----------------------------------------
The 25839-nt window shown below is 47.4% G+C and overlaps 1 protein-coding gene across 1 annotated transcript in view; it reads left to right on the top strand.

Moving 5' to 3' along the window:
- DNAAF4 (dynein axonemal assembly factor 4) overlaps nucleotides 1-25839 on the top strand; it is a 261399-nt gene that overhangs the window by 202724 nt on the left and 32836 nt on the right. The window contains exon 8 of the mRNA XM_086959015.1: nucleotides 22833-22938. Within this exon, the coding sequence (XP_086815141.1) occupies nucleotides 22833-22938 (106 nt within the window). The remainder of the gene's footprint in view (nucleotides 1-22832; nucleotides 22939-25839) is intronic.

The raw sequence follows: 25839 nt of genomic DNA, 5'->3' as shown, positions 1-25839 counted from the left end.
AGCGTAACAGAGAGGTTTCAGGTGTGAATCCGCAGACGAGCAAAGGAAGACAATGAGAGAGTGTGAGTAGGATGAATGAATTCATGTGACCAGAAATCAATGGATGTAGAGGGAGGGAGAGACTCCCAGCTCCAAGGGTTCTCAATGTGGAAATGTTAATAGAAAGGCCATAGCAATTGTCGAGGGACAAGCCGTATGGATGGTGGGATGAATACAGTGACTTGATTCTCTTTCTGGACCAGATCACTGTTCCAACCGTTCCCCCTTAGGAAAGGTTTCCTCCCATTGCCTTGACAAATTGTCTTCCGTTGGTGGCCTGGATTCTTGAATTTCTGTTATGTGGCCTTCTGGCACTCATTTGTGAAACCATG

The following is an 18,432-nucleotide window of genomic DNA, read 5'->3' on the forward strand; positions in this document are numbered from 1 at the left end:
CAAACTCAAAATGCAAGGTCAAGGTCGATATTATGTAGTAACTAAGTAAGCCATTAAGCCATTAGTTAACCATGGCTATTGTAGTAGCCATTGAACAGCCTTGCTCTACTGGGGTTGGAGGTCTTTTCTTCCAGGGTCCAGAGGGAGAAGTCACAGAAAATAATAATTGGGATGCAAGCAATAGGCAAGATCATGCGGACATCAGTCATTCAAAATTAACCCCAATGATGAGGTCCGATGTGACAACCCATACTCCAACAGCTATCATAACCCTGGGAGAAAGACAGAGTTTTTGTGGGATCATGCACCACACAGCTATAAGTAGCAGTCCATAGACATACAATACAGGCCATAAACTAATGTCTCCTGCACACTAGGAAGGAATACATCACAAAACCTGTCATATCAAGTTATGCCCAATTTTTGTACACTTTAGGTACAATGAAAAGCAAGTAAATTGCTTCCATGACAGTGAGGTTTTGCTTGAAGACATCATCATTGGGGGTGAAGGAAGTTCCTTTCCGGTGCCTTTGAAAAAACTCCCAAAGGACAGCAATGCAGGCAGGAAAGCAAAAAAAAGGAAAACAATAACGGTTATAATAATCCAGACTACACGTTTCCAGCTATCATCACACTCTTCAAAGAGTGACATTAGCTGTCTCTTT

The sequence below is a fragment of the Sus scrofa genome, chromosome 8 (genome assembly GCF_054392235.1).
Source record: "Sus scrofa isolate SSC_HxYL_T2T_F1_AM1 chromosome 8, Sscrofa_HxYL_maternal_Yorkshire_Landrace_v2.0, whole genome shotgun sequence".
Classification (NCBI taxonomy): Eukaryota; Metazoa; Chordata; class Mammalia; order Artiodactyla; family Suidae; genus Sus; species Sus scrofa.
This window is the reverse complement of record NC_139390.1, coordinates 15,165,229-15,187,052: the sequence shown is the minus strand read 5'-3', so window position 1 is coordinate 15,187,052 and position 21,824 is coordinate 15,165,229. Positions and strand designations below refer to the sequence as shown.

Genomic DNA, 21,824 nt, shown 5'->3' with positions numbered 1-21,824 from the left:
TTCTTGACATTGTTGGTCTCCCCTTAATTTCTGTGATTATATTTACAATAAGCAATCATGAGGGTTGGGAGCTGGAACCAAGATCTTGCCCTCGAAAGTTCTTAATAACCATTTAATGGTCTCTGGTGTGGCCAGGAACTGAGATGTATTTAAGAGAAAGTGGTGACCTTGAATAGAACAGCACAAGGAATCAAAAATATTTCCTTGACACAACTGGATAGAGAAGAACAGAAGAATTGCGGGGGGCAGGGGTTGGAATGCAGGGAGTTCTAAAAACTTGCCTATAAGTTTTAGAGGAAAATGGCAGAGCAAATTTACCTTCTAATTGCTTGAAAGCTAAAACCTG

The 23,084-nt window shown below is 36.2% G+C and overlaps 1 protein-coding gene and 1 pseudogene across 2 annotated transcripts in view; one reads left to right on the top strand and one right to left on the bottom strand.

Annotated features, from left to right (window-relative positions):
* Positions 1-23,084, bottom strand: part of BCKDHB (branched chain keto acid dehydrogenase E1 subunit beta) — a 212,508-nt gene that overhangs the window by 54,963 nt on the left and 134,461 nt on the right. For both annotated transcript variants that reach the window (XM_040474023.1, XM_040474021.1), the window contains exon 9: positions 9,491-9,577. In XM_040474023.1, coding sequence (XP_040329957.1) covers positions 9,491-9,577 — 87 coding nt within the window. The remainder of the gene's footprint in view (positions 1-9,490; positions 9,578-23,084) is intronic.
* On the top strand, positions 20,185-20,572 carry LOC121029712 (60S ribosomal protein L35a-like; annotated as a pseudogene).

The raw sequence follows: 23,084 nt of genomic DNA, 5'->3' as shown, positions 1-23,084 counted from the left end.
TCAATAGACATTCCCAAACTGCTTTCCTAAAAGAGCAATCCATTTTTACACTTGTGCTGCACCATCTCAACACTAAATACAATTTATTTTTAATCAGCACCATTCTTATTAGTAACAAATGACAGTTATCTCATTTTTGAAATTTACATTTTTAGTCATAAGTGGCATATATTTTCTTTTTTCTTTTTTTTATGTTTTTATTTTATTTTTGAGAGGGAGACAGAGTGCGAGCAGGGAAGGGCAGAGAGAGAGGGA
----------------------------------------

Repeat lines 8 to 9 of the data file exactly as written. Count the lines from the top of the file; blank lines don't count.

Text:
The sequence below is a fragment of the Sus scrofa genome, chromosome 8 (genome assembly GCF_054392235.1).
Source record: "Sus scrofa isolate SSC_HxYL_T2T_F1_AM1 chromosome 8, Sscrofa_HxYL_maternal_Yorkshire_Landrace_v2.0, whole genome shotgun sequence".